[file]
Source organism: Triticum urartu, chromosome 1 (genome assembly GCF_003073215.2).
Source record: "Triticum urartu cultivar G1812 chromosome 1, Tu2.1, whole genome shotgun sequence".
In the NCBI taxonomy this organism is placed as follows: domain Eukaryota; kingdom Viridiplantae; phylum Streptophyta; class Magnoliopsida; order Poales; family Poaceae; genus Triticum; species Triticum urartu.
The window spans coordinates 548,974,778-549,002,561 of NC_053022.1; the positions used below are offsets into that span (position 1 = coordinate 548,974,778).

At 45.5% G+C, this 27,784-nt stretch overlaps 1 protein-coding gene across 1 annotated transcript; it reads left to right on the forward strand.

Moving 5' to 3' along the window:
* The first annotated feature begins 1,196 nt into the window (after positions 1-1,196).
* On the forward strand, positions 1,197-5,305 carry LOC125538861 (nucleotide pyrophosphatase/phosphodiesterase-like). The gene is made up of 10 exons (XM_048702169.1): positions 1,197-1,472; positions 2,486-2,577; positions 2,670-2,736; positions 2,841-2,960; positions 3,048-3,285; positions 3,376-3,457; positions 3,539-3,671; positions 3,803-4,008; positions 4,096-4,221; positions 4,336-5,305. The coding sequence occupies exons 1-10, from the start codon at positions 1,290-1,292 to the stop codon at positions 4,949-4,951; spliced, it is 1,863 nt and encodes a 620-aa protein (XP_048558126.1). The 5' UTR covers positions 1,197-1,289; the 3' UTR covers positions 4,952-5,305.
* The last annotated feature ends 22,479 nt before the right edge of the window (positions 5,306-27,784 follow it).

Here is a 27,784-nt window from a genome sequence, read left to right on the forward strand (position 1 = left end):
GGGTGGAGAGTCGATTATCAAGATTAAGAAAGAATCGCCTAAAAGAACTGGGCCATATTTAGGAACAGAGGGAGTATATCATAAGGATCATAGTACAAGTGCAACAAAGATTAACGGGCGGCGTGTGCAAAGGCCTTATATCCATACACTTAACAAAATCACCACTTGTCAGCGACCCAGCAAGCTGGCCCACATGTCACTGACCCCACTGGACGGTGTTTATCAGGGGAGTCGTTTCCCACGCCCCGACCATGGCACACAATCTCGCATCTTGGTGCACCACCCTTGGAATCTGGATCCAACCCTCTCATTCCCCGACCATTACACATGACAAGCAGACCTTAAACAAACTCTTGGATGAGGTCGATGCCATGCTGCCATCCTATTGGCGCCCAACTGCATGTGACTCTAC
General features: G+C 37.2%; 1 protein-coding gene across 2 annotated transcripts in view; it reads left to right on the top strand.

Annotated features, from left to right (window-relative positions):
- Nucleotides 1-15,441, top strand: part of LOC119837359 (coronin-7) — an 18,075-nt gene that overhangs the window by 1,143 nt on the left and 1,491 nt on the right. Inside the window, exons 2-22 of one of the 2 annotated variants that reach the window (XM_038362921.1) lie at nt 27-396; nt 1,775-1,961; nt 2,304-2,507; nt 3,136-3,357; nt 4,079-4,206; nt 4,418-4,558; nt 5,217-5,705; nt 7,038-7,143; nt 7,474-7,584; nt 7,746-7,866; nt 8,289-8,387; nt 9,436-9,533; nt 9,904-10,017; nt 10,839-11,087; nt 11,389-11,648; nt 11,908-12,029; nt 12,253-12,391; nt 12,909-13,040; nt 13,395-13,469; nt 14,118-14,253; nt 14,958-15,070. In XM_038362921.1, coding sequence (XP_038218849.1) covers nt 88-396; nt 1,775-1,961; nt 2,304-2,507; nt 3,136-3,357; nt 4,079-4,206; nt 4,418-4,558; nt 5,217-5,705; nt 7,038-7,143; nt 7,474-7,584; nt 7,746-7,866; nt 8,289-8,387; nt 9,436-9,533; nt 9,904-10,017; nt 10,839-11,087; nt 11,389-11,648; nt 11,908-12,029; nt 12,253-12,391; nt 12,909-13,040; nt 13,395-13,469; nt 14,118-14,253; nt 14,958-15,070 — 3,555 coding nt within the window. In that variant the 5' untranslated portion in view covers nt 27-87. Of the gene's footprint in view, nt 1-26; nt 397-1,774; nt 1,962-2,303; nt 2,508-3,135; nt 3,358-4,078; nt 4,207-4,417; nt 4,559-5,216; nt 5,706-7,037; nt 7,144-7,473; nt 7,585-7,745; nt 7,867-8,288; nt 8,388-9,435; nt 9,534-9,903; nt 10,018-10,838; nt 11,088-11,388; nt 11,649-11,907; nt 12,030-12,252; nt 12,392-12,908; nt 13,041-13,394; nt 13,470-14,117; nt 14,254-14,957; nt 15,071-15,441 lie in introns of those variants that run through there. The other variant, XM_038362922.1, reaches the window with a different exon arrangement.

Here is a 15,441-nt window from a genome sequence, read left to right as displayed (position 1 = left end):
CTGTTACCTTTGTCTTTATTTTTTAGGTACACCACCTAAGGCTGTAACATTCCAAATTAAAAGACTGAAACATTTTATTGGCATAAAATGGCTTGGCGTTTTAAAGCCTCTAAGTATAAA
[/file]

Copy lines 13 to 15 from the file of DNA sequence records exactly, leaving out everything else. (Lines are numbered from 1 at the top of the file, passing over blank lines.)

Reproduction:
Annotated features, from left to right (window-relative positions):
- Nucleotides 1-15,441, top strand: part of LOC119837359 (coronin-7) — an 18,075-nt gene that overhangs the window by 1,143 nt on the left and 1,491 nt on the right. Inside the window, exons 2-22 of one of the 2 annotated variants that reach the window (XM_038362921.1) lie at nt 27-396; nt 1,775-1,961; nt 2,304-2,507; nt 3,136-3,357; nt 4,079-4,206; nt 4,418-4,558; nt 5,217-5,705; nt 7,038-7,143; nt 7,474-7,584; nt 7,746-7,866; nt 8,289-8,387; nt 9,436-9,533; nt 9,904-10,017; nt 10,839-11,087; nt 11,389-11,648; nt 11,908-12,029; nt 12,253-12,391; nt 12,909-13,040; nt 13,395-13,469; nt 14,118-14,253; nt 14,958-15,070. In XM_038362921.1, coding sequence (XP_038218849.1) covers nt 88-396; nt 1,775-1,961; nt 2,304-2,507; nt 3,136-3,357; nt 4,079-4,206; nt 4,418-4,558; nt 5,217-5,705; nt 7,038-7,143; nt 7,474-7,584; nt 7,746-7,866; nt 8,289-8,387; nt 9,436-9,533; nt 9,904-10,017; nt 10,839-11,087; nt 11,389-11,648; nt 11,908-12,029; nt 12,253-12,391; nt 12,909-13,040; nt 13,395-13,469; nt 14,118-14,253; nt 14,958-15,070 — 3,555 coding nt within the window. In that variant the 5' untranslated portion in view covers nt 27-87. Of the gene's footprint in view, nt 1-26; nt 397-1,774; nt 1,962-2,303; nt 2,508-3,135; nt 3,358-4,078; nt 4,207-4,417; nt 4,559-5,216; nt 5,706-7,037; nt 7,144-7,473; nt 7,585-7,745; nt 7,867-8,288; nt 8,388-9,435; nt 9,534-9,903; nt 10,018-10,838; nt 11,088-11,388; nt 11,649-11,907; nt 12,030-12,252; nt 12,392-12,908; nt 13,041-13,394; nt 13,470-14,117; nt 14,254-14,957; nt 15,071-15,441 lie in introns of those variants that run through there. The other variant, XM_038362922.1, reaches the window with a different exon arrangement.

Here is a 15,441-nt window from a genome sequence, read left to right as displayed (position 1 = left end):